I hope to add some more about the differences between gardening in the UK and Belgium later, but for the moment here are some of the interesting plants which came with the house. The soil in Belgium is a very heavy clay and winter rain turns the ground into mud which sets to a brick like hardness in the spring sunshine.
The photographs here were taken with a Kodak DC-120 digital camera and resized for the web. Clicking on some of the images will provide a larger image with more detail.
I am rather hazy on identification of shrubs so if anyone can offer identifications or species or cultivar I would be grateful. I have had a look through the RHS Encyclopedia, but aware of it's shortcomings in the species I know about reckon it is probably easier to put the tricky to identify and prettiest plants on a web page and hope someone will ID them and tell me. I really would like to get some of these shrubs for my own garden in the UK.
Japanese flowering cherry cv Amanogawa - literally "milky way"
Yellow iris in the pond are one of the early indications it is spring.
The majority of the shrubs flower in late spring to early summer and a few are unknown to me. I never was very good at identifying shrubs and trees. So if anyone reckognises these please let me know.
The first pair of unknowns are clearly similar species but with white and pink flowers. Forming a shrub to 6-8 feet high and covered with a profusion of small clustered double blooms which make the branches look feathery. They are very striking in flower with the contrast of textures against the lush foliage.
I would guess at a Spirea from the curved form and shape of the bush but the flowers a lot more fussy than any I have seen before.
The next unknown is a tree like plant with long vertical branches covered in very simple white flowers with yellow stamen. The flowers are pure white against clear green foliage and the perfume is excellent. I think it may be a variety of Philadelphus delavayi.
Detail shot of flowers of the tree against the blue sky. It is covered in flowers and perfumes the garden in the warmer evenings.
The flowers are a very pure white and cover the entire tree, causing branches to arch and sag.
Absolute unknown plant but with very small yellow flowers on angular spikes and deep purple red brown foliage. I might guess at some weird cv of Acacia or Cotinus but I doubt that is right. Branches are all curved like antlers and it is slow growing. It has set seed so perhaps I can grow some without finding it's name.
Unknown fruit of plant which I mistook for a mega gooseberry. It has slightly ornamental yellow flowers and now red fruit. It is clearly separate from the gooseberry bush it is growing out of. Perhaps some sort of ornamental current or ribes family I don't know. We also have some wierd thornless gooseberry bushes or at least I thought they were until I discover the fruit were jet black fruit when ripe. Lots of red currants but no black currants here.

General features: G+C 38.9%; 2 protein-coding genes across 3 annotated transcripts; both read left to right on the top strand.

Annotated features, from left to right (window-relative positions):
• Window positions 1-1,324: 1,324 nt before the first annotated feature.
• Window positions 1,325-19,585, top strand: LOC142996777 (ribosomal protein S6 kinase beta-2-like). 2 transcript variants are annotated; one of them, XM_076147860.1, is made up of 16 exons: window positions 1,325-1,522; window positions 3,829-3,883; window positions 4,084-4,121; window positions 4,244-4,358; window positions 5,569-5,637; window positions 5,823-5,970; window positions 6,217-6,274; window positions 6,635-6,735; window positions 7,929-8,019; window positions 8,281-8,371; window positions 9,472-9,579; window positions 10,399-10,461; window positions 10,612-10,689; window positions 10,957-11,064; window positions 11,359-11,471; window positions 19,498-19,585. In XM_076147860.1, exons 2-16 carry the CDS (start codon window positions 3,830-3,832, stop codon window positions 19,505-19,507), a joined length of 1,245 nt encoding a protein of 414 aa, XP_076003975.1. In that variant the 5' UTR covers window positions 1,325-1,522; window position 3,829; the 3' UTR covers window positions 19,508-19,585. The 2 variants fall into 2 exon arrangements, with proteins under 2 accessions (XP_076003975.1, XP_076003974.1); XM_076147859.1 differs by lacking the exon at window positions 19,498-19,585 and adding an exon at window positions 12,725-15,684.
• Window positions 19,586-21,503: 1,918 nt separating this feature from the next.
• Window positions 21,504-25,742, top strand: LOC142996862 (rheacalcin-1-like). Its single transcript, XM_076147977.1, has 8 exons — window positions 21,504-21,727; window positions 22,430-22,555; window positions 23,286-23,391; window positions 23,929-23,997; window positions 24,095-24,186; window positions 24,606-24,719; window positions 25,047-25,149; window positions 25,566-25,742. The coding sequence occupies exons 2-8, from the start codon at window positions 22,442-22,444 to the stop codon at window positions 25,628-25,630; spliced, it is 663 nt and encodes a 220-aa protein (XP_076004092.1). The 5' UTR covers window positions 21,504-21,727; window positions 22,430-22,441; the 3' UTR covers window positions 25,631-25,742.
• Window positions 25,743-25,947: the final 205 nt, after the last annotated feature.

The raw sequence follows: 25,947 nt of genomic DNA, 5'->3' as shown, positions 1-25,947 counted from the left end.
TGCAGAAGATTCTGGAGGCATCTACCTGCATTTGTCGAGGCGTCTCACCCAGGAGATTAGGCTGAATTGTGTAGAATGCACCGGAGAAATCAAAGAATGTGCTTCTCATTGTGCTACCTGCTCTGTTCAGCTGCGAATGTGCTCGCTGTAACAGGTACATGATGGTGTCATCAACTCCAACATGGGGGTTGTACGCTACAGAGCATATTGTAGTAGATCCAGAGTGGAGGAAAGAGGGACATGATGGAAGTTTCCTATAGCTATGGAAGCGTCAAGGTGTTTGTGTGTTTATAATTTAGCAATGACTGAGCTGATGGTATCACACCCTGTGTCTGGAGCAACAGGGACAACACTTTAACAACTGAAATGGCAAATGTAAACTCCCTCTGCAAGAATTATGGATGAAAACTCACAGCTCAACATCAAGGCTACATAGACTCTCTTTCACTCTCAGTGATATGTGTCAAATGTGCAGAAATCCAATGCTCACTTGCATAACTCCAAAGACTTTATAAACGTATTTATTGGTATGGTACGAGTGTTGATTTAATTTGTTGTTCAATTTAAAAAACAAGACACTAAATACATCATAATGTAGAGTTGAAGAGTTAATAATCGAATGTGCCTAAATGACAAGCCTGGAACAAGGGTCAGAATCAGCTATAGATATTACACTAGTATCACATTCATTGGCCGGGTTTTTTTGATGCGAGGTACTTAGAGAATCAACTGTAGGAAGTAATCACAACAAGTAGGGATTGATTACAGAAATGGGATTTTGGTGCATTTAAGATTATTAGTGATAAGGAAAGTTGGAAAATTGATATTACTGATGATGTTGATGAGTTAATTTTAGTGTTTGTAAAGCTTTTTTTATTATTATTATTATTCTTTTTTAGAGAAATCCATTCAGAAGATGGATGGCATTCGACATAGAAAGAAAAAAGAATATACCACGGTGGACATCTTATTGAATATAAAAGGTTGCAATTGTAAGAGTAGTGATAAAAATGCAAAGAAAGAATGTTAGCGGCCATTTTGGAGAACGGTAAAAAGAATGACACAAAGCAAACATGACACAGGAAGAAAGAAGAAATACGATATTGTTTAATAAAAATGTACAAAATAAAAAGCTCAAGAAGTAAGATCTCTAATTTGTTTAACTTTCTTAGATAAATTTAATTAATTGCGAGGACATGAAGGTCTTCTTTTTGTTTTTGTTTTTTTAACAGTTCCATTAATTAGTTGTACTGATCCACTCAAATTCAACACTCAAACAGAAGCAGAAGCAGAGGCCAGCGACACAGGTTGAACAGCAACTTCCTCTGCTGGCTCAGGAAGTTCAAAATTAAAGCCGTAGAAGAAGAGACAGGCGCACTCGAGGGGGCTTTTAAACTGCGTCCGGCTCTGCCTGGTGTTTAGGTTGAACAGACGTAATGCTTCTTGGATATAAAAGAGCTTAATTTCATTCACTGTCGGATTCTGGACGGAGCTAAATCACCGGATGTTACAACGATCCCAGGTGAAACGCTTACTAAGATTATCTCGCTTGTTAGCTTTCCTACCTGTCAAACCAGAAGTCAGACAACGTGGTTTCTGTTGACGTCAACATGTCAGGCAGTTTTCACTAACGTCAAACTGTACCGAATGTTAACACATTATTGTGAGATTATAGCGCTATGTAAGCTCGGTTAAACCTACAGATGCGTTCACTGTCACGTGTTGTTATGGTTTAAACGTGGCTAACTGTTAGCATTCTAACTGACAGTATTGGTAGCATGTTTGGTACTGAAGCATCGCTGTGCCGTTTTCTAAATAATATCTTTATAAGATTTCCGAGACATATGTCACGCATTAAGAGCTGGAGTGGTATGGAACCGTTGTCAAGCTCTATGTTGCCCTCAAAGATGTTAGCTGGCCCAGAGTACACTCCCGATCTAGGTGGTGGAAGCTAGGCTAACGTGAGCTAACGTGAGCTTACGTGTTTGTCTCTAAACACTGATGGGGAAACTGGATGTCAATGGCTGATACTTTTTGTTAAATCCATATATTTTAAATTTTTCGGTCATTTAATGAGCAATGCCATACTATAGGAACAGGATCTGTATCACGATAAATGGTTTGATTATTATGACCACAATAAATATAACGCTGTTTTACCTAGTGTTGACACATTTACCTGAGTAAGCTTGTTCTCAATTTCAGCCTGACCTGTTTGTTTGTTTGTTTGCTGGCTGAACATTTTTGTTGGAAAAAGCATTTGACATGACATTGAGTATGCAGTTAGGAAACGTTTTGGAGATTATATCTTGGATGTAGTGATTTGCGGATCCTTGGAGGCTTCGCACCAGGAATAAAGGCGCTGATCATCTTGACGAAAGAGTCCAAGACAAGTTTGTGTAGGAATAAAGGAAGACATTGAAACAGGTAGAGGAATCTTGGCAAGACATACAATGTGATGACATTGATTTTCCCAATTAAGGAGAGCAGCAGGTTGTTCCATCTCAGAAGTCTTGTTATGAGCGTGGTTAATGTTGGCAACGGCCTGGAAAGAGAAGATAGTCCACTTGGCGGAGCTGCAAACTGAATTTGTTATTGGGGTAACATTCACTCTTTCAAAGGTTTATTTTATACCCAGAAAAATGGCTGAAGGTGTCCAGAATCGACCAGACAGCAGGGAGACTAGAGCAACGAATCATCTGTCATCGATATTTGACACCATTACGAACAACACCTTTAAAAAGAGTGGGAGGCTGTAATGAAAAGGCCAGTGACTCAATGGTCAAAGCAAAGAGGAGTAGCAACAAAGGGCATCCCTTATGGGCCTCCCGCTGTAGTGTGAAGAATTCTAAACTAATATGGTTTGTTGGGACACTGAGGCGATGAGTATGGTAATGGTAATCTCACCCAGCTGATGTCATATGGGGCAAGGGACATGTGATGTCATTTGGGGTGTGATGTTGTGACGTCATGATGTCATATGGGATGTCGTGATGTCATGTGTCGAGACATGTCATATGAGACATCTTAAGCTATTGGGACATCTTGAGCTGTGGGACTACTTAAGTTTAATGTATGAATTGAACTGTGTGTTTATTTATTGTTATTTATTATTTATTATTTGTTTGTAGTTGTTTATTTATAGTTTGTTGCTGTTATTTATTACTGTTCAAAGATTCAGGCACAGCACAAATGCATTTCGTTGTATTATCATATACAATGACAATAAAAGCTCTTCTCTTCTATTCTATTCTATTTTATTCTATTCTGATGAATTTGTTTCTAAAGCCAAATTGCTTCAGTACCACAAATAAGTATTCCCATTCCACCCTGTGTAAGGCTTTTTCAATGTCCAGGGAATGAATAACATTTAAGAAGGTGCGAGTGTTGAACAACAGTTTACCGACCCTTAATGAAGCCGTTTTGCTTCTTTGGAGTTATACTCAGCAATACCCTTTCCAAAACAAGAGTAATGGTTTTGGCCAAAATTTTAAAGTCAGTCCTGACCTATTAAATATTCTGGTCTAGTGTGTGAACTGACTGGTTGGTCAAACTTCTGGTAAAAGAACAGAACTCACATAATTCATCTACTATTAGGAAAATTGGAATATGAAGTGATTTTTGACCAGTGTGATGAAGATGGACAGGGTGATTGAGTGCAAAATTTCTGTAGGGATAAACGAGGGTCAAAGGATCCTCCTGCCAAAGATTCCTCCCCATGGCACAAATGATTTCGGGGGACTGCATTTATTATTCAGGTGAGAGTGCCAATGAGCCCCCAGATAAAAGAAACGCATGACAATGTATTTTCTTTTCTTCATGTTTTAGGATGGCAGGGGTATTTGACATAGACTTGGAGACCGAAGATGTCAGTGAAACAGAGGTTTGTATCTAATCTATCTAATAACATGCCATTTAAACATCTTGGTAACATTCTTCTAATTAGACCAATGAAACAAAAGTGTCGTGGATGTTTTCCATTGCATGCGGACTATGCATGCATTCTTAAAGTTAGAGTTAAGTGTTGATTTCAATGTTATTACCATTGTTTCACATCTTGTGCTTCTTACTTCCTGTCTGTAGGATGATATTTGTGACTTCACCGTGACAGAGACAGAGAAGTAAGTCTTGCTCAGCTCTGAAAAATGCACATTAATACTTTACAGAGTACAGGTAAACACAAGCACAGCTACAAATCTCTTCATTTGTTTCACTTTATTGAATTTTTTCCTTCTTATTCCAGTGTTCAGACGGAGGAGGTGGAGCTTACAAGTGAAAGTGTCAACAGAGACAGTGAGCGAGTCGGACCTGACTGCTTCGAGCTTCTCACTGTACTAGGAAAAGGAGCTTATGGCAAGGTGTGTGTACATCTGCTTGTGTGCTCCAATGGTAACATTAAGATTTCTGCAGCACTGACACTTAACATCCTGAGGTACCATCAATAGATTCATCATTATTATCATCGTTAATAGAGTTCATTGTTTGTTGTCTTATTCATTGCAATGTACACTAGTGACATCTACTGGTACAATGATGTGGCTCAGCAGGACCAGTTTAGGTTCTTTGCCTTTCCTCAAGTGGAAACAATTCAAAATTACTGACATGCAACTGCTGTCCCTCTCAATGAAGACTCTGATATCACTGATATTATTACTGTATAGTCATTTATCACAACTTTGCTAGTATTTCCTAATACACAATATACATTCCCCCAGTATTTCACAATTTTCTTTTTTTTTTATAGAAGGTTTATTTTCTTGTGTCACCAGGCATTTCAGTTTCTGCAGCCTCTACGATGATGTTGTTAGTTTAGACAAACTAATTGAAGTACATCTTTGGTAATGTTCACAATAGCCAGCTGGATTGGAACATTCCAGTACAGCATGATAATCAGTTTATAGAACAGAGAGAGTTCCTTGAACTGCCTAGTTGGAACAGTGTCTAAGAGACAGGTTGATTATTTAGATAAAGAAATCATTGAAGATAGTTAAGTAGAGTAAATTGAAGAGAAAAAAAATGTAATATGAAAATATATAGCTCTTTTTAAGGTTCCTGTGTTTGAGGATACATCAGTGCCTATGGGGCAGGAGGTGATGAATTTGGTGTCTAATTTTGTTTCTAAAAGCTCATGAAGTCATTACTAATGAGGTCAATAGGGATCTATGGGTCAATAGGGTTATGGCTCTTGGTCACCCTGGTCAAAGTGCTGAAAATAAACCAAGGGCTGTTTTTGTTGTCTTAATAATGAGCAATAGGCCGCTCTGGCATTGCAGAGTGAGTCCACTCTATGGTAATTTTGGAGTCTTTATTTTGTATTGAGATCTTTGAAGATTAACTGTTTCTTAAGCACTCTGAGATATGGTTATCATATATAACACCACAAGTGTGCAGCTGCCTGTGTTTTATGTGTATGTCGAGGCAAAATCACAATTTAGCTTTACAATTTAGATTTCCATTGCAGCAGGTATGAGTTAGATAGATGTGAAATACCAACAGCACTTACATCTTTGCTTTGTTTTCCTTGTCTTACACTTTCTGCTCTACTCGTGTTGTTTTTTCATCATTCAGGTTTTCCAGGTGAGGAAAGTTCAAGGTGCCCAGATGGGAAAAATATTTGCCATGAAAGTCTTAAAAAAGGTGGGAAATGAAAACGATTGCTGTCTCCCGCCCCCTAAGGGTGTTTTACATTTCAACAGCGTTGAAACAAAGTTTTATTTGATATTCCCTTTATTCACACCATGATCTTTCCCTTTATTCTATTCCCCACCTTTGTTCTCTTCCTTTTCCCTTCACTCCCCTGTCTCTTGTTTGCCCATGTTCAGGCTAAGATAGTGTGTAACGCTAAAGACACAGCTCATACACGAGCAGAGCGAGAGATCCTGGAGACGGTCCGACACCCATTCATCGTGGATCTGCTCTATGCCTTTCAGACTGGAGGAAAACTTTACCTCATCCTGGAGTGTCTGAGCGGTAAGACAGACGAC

I am trying to create a small arid zone in the garden to plant some cacti and succulents outside. I doubt that it will be possible to leave them outside in winter as it rains far too much in Belgium. Possibly it is wetter than the my old location in North Yorkshire where I did manage to grow some cacti outside under a south facing bay window.
Parts of the garden are moderately well groomed, but further away from the house it gets a bit wilder. These plants might well be considered weeds, but they are striking enough for now that I have left them to grow. I may come to regret this decision next year.
This branching Euphorbia is probably a weed rather than an ornamental
Anyone able to provide an ID ?
Also in the wilder end of the garden a spiky teasel has managed to establish itself in among the herbs.
Common mesembreanthemum bedding plants like Mesembryanthemum crinifolium (Ice plant) are pretty tolerant of dry heat, and some of the related mesemb species like Carpobrotus edulis (Kaffir fig) have naturalised in parts of the UK. The daisy like flowers open wide in the sunshine.
M. crinifolium - likes it hot and dry.
Hybrid echivarias are freely available at garden centres and seem to like my new well drained bed. Nursery grown plants from Holland seem to be a lot cheaper on the continent. Another new plant in my dry bed, the soft nursery growth now being replaced by a tight compact rosette and new pups coming from the base as the clump develops.
|Echivaria species (hybrid)|
The deep metallic red of the Castor Oil plant makes a splendid architectural display growing to 4 or 6 feet from seed with exotic foliage and flowers. They are very poisonous so be careful where you grow them.
These are not mine. They are plants bedded out in the botanical gardens at Leuven (Louvain)